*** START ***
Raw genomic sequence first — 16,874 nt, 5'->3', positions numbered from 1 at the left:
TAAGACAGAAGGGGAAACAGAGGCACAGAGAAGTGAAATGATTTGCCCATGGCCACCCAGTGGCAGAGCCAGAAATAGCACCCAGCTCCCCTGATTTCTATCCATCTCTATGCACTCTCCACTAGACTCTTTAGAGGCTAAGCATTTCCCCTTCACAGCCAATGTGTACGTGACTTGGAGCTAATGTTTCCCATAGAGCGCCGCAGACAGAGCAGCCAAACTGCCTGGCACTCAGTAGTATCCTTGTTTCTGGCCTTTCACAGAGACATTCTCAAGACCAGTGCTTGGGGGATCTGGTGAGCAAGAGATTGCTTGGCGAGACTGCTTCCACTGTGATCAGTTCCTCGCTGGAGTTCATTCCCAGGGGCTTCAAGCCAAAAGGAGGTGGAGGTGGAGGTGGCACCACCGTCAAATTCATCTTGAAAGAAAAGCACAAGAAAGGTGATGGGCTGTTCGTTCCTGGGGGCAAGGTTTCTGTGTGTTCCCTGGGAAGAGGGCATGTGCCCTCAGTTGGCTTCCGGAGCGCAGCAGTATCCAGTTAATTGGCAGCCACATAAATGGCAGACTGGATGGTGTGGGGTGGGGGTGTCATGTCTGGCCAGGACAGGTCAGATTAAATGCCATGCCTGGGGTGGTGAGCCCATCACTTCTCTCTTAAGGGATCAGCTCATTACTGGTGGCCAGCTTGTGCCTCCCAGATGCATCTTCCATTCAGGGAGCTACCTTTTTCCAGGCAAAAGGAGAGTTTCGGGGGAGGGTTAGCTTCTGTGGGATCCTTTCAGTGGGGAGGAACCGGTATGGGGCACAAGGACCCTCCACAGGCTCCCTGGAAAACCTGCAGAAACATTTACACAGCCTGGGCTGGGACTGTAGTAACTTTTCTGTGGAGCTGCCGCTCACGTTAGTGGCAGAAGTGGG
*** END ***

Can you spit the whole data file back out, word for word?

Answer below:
Raw genomic sequence first — 16,874 nt, 5'->3', positions numbered from 1 at the left:
TAAGACAGAAGGGGAAACAGAGGCACAGAGAAGTGAAATGATTTGCCCATGGCCACCCAGTGGCAGAGCCAGAAATAGCACCCAGCTCCCCTGATTTCTATCCATCTCTATGCACTCTCCACTAGACTCTTTAGAGGCTAAGCATTTCCCCTTCACAGCCAATGTGTACGTGACTTGGAGCTAATGTTTCCCATAGAGCGCCGCAGACAGAGCAGCCAAACTGCCTGGCACTCAGTAGTATCCTTGTTTCTGGCCTTTCACAGAGACATTCTCAAGACCAGTGCTTGGGGGATCTGGTGAGCAAGAGATTGCTTGGCGAGACTGCTTCCACTGTGATCAGTTCCTCGCTGGAGTTCATTCCCAGGGGCTTCAAGCCAAAAGGAGGTGGAGGTGGAGGTGGCACCACCGTCAAATTCATCTTGAAAGAAAAGCACAAGAAAGGTGATGGGCTGTTCGTTCCTGGGGGCAAGGTTTCTGTGTGTTCCCTGGGAAGAGGGCATGTGCCCTCAGTTGGCTTCCGGAGCGCAGCAGTATCCAGTTAATTGGCAGCCACATAAATGGCAGACTGGATGGTGTGGGGTGGGGGTGTCATGTCTGGCCAGGACAGGTCAGATTAAATGCCATGCCTGGGGTGGTGAGCCCATCACTTCTCTCTTAAGGGATCAGCTCATTACTGGTGGCCAGCTTGTGCCTCCCAGATGCATCTTCCATTCAGGGAGCTACCTTTTTCCAGGCAAAAGGAGAGTTTCGGGGGAGGGTTAGCTTCTGTGGGATCCTTTCAGTGGGGAGGAACCGGTATGGGGCACAAGGACCCTCCACAGGCTCCCTGGAAAACCTGCAGAAACATTTACACAGCCTGGGCTGGGACTGTAGTAACTTTTCTGTGGAGCTGCCGCTCACGTTAGTGGCAGAAGTGGG